Indeed, the lives of all known martyrs were regarded as a source of true inspiration for many Christians, and their remains and other relics were much sought after. Many chapels and crypts in the catacombs in Rome show evidence of this kind of early reverence for those who had given up their lives because of the strength of their beliefs.
The St. Valentine reliquary was sent to Dublin, where it arrived on the 10th of November 1836. With it was a letter of authenticity written by Cardinal Odescalchi. The relic formed the centrepiece in a devout procession when it travelled to the church on Whitefriar Street, where Archbishop Murray was waiting to receive it.
Following the death of Father John in 1871, much of the interest in the relics receded, and they were placed into storage. Then, during a major overhaul of the church during the late 1950s and early 1960s, the relics were put back into the spotlight, and a special shrine and alter were constructed to display them and enable visitors to venerate them. A celebrated Irish visual artist, Irene Broe, was commissioned to carve a dress that depicted the holy saint in a martyr’s red vestments and with a crocus in his hand. A crocus is one of the first flowers to bloom after the cold winter months, and this pretty spring flower has thus become intertwined with the mythology surrounding St. Valentine’s Day, falling as it does on the 14th of February.
Today St. Valentine’s shrine is visited all year round by engaged couples, who appeal to the saint to bless their relationship. Every year, on St. Valentine’s Day itself, a special Mass is held that includes a ring blessing for those couples whose weddings are imminent. On the 14th of February, the Reliquary is taken from its place under the side alter and is put in full view of the congregation on the high altar.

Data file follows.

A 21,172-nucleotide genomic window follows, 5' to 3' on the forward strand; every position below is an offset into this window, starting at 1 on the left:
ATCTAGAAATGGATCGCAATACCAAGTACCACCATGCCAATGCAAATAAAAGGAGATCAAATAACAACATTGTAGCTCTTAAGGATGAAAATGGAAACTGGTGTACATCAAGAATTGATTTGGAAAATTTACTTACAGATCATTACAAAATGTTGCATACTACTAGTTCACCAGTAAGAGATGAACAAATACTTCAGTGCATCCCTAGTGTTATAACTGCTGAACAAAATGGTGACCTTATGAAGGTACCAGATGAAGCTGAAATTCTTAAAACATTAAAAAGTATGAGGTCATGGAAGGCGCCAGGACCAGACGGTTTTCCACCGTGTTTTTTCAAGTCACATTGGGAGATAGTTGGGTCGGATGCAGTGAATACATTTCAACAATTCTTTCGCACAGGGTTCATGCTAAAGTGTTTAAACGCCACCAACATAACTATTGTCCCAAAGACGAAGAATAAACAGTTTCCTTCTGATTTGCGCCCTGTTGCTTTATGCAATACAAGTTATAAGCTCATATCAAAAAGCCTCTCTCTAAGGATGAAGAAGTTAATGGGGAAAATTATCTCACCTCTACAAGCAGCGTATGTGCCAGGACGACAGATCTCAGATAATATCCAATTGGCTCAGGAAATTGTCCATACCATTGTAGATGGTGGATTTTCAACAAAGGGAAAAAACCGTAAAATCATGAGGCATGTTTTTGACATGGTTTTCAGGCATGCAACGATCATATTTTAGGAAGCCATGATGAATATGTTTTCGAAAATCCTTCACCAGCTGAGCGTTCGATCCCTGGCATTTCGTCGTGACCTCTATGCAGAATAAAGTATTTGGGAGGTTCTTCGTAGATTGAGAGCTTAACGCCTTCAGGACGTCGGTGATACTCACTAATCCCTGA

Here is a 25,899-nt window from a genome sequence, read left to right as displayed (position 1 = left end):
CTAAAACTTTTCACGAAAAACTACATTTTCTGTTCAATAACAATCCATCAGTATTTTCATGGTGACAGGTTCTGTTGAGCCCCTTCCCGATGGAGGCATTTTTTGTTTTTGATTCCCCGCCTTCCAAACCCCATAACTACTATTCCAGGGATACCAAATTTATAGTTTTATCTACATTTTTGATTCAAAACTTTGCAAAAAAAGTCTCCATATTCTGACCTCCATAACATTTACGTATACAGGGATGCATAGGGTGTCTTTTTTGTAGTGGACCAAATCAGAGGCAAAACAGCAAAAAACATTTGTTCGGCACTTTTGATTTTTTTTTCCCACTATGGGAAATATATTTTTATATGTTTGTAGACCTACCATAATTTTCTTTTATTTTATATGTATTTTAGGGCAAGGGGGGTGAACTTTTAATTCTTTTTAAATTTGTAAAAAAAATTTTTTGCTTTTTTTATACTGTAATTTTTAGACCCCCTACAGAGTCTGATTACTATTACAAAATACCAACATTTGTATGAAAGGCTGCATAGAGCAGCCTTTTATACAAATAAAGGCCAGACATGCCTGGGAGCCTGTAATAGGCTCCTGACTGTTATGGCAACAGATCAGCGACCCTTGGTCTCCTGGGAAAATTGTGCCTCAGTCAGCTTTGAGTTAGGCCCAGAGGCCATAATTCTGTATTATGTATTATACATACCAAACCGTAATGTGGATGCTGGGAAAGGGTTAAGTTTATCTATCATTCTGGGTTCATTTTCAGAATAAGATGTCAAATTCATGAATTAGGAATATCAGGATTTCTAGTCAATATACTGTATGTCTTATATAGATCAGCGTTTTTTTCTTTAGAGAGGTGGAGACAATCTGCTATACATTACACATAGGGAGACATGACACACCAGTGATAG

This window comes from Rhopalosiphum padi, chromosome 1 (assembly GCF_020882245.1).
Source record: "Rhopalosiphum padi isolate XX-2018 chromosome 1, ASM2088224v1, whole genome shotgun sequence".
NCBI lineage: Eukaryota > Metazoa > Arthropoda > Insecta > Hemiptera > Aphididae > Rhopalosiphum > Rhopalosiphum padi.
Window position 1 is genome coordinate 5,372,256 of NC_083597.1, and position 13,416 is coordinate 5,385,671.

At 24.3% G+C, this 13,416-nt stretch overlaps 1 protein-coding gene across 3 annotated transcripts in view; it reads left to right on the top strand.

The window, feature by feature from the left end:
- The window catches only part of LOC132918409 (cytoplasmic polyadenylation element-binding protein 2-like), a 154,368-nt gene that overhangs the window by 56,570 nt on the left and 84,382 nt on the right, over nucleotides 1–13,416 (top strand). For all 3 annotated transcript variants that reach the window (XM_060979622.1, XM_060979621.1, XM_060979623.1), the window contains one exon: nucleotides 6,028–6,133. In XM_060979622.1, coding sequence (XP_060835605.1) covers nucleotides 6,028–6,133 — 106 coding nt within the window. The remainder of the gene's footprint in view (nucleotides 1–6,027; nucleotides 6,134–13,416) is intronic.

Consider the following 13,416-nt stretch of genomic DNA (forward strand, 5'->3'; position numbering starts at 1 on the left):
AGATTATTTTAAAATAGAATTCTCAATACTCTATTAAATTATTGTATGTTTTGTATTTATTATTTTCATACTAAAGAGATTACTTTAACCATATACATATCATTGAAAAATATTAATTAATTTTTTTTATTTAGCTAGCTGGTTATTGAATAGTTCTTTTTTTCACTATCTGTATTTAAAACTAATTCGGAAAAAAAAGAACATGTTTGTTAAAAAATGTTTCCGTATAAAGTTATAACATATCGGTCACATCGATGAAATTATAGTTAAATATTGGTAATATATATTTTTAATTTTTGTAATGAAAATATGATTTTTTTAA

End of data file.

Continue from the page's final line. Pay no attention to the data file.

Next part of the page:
St. Valentine’s shrine is located on the right of the church looking from the back, and the casket itself resides under the beautiful marble alter in a partly concealed niche that is sheltered by an ornate glass and iron gate. The statue of the saint stands over the alcove, as if to protect it. The casket in which the relics lie is crafted from wood and is marked with Pope Gregory’s papal coat of arms on the top. Also on the top lie two sizeable gold plates which are inscribed with a facsimile of Cardinal Odescalchi’s letter of authenticity. Between the gold plates and under the papal coat of arms is a lighter plate that bears an inscription reiterating the authentic nature of the relics. The shrine is nearly always decorated with lit candles and freshly picked flowers left by visitors.
Whitefriar Street Church, home to the St. Valentine reliquary, is one of the largest and most famous in all Dublin. It is owned by the Carmelites, who have had a church in the area since the 1400s. This is reflected in the street name, as the name ‘Whitefriars’ was bestowed upon the Carmelites when they arrived in England and Ireland seeking a refuge from the prosecution they faced in the Holy Land following the Fifth Crusade. The original church was established in the year 1279, and the building that stands there now was built in 1825.
The church, while being most strongly connected with St Valentine and St Valentine’s Day, also boasts a long association with some key figures in the struggle for Irish Independence, including Eamon De Valera, Kevin Boland (whose funeral mass took place there) and Kevin O’Higgins (who was married there).
More than a thousand years after the untimely death of St Valentine, his legend began to be associated with the medieval concept of ‘courtly love’. It is possible that this development was influenced by the fact that the middle of February was believed to be the time of year when birds were most likely to mate. From that point forward, St Valentine’s Day has become increasingly linked to romantic love, and over the last fifty years in particular, it has developed into a significant day in the calendar, both romantically and commercially. One thing is for certain: if you are planning on buying flowers for your loved one this February the 14th, make it crocuses and spare a thought for the man after whom the day is named.